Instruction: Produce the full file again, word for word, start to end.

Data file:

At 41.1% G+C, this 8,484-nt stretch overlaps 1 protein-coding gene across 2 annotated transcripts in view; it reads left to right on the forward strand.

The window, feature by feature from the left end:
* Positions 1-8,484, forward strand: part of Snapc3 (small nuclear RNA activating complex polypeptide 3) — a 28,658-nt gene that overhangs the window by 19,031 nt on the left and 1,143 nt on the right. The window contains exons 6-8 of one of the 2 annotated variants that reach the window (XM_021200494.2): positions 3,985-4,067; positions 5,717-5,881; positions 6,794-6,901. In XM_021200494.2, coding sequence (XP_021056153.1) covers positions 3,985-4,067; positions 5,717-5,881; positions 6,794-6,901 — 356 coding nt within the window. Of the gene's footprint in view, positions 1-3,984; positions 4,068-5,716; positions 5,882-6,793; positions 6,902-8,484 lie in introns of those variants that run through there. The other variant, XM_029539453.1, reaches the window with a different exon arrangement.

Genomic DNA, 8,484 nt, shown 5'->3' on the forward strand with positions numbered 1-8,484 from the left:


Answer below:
At 41.1% G+C, this 8,484-nt stretch overlaps 1 protein-coding gene across 2 annotated transcripts in view; it reads left to right on the forward strand.

The window, feature by feature from the left end:
* Positions 1-8,484, forward strand: part of Snapc3 (small nuclear RNA activating complex polypeptide 3) — a 28,658-nt gene that overhangs the window by 19,031 nt on the left and 1,143 nt on the right. The window contains exons 6-8 of one of the 2 annotated variants that reach the window (XM_021200494.2): positions 3,985-4,067; positions 5,717-5,881; positions 6,794-6,901. In XM_021200494.2, coding sequence (XP_021056153.1) covers positions 3,985-4,067; positions 5,717-5,881; positions 6,794-6,901 — 356 coding nt within the window. Of the gene's footprint in view, positions 1-3,984; positions 4,068-5,716; positions 5,882-6,793; positions 6,902-8,484 lie in introns of those variants that run through there. The other variant, XM_029539453.1, reaches the window with a different exon arrangement.

Genomic DNA, 8,484 nt, shown 5'->3' on the forward strand with positions numbered 1-8,484 from the left: